Common Cause has taken out after PFF, among others, for accepting support from, of all things ... corporations! The longer I've been at PFF, the less plussed I am by these periodic attacks on our credibility. But this one is particularly weak in its tendentiousness and selectivity.
The breathless expose purports to shed new light on the "astroturf" campaigns engaged in by communications corporations. For PFF, this heroic Common Cause sleuthing must have taken at least 15 seconds navigating our web site to our supporters page. But the bombshell revelation that we accept corporate donations kind of falls flat because we tend to have supporters on both sides of many issues: net neutrality (Cable/Telephone companies AND Microsoft and Google); franchise reform (Cable AND Telephone Companies); Spectrum Reform (Wireless Cos. for property rights AND Intel and Microsoft for commons); content and liability (Verizon AND the RIAA). This inconvenient fact would ruin a good, straightforward "they are slavish toadies" storyline, so Common Cause chooses to elide that and only point to supporters whose positions they don't like. In other words, the funding issue is only being used by them as a proxy to forward their substantive position in the underlying debate. It is a species of intellectual laziness, at best, or dishonesty, at worst.
The intellectual laziness belies the inability of Common Cause to hurl anything but epithets about funding, or engage the substance at any level deeper than hysteria about "the future of the Internet." Either PFF's arguments on net neutrality are true and have merit, or they do not. Either even a platform monopolist has incentives to maximize traffic on its network, or not, and if not why not. If the arguments have merit, or not, is beside the point of who supports PFF, or by the same token of who supports groups on the other side like Common Cause (who, unlike PFF, does not disclose its supporters), EFF, Public Knowledge or others on the Internet-left. [Plus, my position on net neutrality is firmly "maybe," not "yes" or "no."]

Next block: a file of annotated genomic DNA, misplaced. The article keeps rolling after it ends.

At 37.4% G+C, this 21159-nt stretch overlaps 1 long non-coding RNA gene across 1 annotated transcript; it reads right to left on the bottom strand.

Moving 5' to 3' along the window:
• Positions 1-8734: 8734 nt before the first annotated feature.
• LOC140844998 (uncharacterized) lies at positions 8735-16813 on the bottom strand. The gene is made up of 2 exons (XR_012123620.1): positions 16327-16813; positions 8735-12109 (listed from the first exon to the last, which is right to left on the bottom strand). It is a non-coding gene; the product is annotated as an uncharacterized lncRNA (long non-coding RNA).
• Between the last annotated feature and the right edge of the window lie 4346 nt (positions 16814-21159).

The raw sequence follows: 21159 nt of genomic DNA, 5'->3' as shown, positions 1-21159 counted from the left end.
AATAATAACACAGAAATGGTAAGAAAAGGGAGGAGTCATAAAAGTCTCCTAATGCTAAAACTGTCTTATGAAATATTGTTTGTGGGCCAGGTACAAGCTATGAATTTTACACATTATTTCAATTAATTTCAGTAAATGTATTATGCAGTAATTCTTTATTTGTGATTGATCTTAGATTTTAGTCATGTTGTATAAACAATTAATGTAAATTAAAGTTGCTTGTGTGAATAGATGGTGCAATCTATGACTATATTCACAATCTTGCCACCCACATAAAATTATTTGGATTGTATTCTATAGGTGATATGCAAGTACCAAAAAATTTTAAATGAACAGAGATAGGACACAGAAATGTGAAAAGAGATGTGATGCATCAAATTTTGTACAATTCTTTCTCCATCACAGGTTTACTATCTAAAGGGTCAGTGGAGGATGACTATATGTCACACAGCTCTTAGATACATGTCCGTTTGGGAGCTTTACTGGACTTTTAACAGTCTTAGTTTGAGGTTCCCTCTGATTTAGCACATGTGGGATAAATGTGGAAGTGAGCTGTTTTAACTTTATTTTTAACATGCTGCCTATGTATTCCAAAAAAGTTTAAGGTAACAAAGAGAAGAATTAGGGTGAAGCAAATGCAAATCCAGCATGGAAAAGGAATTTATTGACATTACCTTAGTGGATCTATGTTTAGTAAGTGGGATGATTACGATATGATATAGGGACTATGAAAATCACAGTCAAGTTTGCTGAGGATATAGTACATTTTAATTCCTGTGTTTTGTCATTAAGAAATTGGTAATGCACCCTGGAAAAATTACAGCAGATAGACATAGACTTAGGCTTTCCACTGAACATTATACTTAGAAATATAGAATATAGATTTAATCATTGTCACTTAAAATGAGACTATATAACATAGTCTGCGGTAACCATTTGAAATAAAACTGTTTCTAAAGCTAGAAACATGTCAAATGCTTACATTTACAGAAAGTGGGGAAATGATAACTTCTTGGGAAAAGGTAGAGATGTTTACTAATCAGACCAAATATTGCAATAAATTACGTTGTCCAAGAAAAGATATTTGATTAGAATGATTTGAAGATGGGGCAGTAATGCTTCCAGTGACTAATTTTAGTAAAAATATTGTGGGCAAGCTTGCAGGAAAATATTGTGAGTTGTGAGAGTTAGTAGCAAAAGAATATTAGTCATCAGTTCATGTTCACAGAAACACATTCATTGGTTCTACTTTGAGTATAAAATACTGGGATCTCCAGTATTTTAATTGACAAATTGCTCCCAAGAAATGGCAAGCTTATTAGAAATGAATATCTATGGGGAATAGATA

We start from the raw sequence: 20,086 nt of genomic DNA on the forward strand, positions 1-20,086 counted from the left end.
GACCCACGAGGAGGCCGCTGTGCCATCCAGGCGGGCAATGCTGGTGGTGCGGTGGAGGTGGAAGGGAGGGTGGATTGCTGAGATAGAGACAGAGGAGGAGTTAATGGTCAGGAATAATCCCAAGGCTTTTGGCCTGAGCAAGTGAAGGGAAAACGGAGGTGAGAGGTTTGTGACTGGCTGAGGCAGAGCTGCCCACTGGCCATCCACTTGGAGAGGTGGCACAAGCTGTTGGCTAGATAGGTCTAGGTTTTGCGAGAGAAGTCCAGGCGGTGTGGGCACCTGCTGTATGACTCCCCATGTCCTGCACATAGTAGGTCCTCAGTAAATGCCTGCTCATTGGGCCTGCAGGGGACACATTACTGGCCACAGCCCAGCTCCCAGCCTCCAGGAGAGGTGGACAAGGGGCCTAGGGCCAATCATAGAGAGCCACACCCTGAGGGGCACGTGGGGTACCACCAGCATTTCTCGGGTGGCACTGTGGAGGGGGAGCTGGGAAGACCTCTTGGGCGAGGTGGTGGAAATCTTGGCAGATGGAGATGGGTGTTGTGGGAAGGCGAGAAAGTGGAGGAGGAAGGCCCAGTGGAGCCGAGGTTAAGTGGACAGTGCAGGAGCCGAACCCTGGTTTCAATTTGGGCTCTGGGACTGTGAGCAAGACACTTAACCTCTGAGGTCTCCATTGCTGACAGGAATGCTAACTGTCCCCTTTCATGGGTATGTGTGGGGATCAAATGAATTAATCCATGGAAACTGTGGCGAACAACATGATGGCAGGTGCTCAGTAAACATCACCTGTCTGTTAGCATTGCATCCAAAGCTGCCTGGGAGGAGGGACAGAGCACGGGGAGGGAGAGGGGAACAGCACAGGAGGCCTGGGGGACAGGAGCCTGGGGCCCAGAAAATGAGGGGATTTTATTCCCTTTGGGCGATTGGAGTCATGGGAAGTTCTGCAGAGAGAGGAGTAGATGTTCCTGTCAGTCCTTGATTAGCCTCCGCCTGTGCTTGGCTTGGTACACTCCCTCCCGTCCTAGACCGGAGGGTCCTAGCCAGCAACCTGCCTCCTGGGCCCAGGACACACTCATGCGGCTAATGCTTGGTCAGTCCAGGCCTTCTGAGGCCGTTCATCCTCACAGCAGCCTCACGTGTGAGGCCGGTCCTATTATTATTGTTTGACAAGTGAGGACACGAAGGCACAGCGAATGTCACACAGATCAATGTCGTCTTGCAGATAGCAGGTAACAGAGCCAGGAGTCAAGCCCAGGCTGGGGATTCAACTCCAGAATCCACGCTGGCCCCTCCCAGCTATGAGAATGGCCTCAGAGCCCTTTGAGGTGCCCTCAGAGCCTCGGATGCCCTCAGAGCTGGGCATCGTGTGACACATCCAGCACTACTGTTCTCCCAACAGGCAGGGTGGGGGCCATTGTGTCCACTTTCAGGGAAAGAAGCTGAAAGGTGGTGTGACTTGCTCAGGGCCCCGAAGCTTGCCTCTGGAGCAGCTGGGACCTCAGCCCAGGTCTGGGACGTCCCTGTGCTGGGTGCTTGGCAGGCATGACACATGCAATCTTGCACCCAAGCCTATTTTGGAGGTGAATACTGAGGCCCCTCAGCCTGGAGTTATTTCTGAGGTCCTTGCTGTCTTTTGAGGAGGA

Dwelling on the funding issue is then a reductive sideshow that avoids the core substantive issues of policy. That's not good for public policy if the best we can do is trade charges of who is a bigger whore, and never discuss the real issues.
And besides, given the array of PFF supporters finding themselves on opposite sides of any given isssue we comment on, perhaps an hypothesis more consistent with the evidence is that PFF is consistent with principles and corporate supporters are opportunistic with them. Political economy 101 teaches that people will like and defend their property rights, while abjuring and seeking to weaken their rivals.
If the Common Cause hypothesis is true that we are just automatons directed by our funders then the cognitive dissonance we face internally is truly enormous. While Hollywood has taught us that "it's hard out here for a pimp", imagine how much harder it must be for us working for all these different pimps -- "Gee are we in Microsoft's pocket on this issue or Verizon's? Since they are on opposite sides, maybe we should flip a coin, or -- if our market power warrants it -- hold an auction for our policy affection."
As a final aside, CC even dings us for our disclaimer that each given work is the opinion of its author, and not that of the Foundation or its board -- and then ominously wonders whether we include that disclaimer to reserve the right to change positions for bigger and better bounties. Well, we do reserve the right to change positions if facts warrant, but this is a fairly standard disclaimer used by think tanks, including Cato, Heritage and other of our bigger bretheren. The idea is to underscore that this is the individual scholar's work, and furthermore -- as happens with some frequency -- even internally we can disagree. [I may sell tickets some day to a Thierer-DeLong email bout.]
One of economist Thomas Sowell's many excellent books is "Vision of the Anointed: Self-Congratulation as a Basis for Social Policy." Sowell's title says it all, and what I find most troubling is the enormous self-regard it takes to appoint ones own motives and positions as pure and beyond reproach, and dismiss those who disagree with you as dishonest, venal and for sale. I am perfectly willing to entertain the possibility that I am a benighted soul brainwashed by subliminal broadcasts of James Earl Jones' readings of Hayek and Coase, all brought to me by Verizon and CNN. But for now, I think I am trying to do an honest job of scholarship, and to bring the voices of the nation's best scholars to bear on public policy issues.
Common Cause should just stick to its tried and true business model of advocating the suppression of political speech. Their reductionism works well for them there, but misses the point just as much.